Older Americans Month: What You Need to Know About Dentures

by Jason 5/22/2014 8:00 AM

While dental care has become much more of a priority for almost everyone, many older people will end up needing artificial teeth—or dentures—as they age. 

Since May is National Older Americans Month, it’s a great time to review what you can expect if you find out you need dentures.

Dentures come in two forms: partial—for those who have some natural teeth remaining—and complete—used when a person has no natural teeth. Your dentist will determine which type is appropriate for you.

Denture placement can be immediate or conventional. “Conventional” means a person first has all of his or her natural teeth extracted. Once the mouth heals in 8-10 weeks, custom dentures are fitted and placed.

Many people elect immediate placement because they don’t have to go without teeth during the healing period. However, immediate dentures tend to need more fittings, because your gum and bone structure changes as it heals. They also tend not to fit as well over the long run. Ultimately, immediate dentures should be a temporary solution until conventional dentures can be made.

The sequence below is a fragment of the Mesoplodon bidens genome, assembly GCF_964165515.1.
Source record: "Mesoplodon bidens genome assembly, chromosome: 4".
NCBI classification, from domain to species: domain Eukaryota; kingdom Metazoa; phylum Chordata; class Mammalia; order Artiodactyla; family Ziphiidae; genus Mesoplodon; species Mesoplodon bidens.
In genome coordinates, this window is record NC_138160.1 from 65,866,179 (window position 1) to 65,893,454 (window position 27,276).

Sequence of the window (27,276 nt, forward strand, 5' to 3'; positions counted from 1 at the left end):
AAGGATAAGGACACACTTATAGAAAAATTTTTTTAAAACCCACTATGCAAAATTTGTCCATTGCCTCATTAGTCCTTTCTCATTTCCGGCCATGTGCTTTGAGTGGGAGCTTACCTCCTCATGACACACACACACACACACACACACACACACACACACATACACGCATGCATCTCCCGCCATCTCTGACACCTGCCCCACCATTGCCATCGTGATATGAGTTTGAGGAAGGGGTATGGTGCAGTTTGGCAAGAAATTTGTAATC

Living with Dentures

You’ll notice an adjustment period as you get used to functioning with your new dentures. The following tips may help you make the transition from natural teeth to dentures more smoothly:

  • Make sure your dentures fit. If they don’t feel right, or are slipping when you eat or speak, see your dentist for an adjustment.
  • Speak slowly in the beginning. The feeling won’t last forever, but getting used to speaking with your dentures in place could take a bit of time.
  • Eat soft foods until you get used to your new teeth. Foods like yogurt, applesauce and scrambled eggs are great for those first few weeks.
  • Use an adhesive. If you’ve had your fitting checked but still feel your dentures are slipping, a special denture adhesive may help.
  • Keep your mouth clean! Make sure you keep your dentures, gums and mouth clean to avoid infection. 

Finding out you need dentures isn’t the end of the world. In fact, having a full mouth of great-looking, functional teeth may actually improve your health and personal self-confidence. If you think you might need dentures, don’t hesitate to talk to your dentist. 

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